The Excellence in Christian Music Awards (ECMA) was founded by Henry Harris, President and CEO of Strategic Music Partnerships. Mr. Harris brings over 20 years of experience in assisting the independent Christian/Gospel artist in further advancing their ministries. Mr. Harris has served faithfully as President of the Stellar Award Advisory Board (SAGMA) for the past 3 years. He has been an active member for a total of 8 years. Mr. Harris brings a wealth of knowledge and experience to this platform.
Rev. Johnny L. Jones of Atlanta is not nicknamed "Hurricane" for nothing. This passionate preacher summons the force of a mighty wind when he gets to singing, shouting, or delivering a message.
Thanks to Lance Ledbetter and his marvelous Dust-to-Digital enterprise, more than two and a half hours of selections from Rev. Jones’ 1,000+ hours of archived tape ministry are available to the public for the first time. The Hurricane that Hit Atlanta is two CDs packed with gospel singing, preaching, moaning, bluesy musicianship, lined-out “Doc Watts” hymns, local radio advertising, members slain by the spirit and congregational singing, the earliest track dating back to 1957.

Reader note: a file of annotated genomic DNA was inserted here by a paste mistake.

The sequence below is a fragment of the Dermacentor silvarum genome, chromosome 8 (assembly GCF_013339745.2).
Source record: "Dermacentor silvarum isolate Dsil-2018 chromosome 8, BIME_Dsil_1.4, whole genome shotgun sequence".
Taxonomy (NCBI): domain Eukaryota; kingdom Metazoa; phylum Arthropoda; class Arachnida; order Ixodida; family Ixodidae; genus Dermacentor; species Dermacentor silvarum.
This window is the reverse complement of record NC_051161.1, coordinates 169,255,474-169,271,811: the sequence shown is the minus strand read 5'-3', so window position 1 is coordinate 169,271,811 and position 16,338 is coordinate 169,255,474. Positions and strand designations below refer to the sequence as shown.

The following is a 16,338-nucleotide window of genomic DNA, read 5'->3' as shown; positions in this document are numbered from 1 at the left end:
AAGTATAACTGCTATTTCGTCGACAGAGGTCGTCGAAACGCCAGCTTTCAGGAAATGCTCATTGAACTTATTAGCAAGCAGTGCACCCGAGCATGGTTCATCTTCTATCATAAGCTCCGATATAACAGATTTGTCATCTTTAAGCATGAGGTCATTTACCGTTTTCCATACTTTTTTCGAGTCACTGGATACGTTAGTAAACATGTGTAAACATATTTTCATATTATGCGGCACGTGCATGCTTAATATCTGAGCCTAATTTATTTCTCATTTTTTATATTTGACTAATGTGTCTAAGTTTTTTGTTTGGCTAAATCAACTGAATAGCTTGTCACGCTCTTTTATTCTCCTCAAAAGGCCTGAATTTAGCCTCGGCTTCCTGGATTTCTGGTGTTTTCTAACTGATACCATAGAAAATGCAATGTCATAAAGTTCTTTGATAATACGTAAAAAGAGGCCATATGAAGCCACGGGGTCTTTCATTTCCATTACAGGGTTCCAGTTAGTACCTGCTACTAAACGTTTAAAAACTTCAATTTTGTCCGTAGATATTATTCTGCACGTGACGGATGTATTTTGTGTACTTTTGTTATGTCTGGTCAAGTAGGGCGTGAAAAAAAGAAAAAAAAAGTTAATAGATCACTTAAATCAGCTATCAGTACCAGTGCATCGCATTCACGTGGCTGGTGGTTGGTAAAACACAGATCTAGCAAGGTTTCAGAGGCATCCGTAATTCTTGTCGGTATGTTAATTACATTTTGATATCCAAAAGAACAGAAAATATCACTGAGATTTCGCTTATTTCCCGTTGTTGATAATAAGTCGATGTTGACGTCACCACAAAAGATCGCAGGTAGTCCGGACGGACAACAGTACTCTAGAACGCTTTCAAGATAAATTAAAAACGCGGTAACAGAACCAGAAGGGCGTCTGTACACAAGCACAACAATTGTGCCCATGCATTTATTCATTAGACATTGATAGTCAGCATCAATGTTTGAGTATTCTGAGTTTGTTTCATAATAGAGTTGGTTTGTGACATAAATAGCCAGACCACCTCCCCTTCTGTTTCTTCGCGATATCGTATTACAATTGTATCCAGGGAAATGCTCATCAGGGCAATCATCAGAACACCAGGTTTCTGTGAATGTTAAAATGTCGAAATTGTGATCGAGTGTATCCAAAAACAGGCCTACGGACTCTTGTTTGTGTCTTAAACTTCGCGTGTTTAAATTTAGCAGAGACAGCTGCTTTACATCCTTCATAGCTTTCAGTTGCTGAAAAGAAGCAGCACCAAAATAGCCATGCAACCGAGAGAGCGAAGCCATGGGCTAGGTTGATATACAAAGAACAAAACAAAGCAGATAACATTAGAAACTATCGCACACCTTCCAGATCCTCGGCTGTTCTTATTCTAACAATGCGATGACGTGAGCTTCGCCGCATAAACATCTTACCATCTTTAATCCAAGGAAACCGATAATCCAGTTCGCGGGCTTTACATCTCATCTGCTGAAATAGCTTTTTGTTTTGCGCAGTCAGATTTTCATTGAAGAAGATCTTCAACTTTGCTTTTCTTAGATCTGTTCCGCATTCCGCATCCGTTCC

While today's radio waves, gospel charts and mega-churches resonate with the sound of polished praise and worship, contemporary gospel, gospel hip hop and R&B-infused sacred music, many African American churches, especially smaller ones, shake the rafters like Jones’ Second Mount Olive Baptist Church in Atlanta, Georgia. Here you will hear simple, energetic renditions of traditional gospels and hymns accompanied by musicians who play with the furor of a garage blues band. The audio quality of the CDs is amazingly clear, given the low-fidelity source materials, though the project maintains its raw authenticity, like a Lomax field recording.
Jones shouts and hollers so hard I had to keep looking at the CD booklet to remind myself that he isn’t a Holiness preacher. During "My Lord is a Rock in a Weary Land," Jones all but acknowledges this by singing the famous couplet, "Some folks they call me noisy, I belong to a noisy crew/Well, we shout when we get happy, that's the way all Christians do." I did a double-take when the choir and congregation launched into the Church of God in Christ’s “Yes Lord” chant during “A Mother Loves Her Children All the Time.” Anyone who doubts that gospel music can and does cross denominational boundaries need only listen to the mesmerizing and hypnotic singing on the religious jam sessions “I Love the Lord” and “I Don’t Know What You Come to Do” to hear the sanctified influence on the Baptist beat.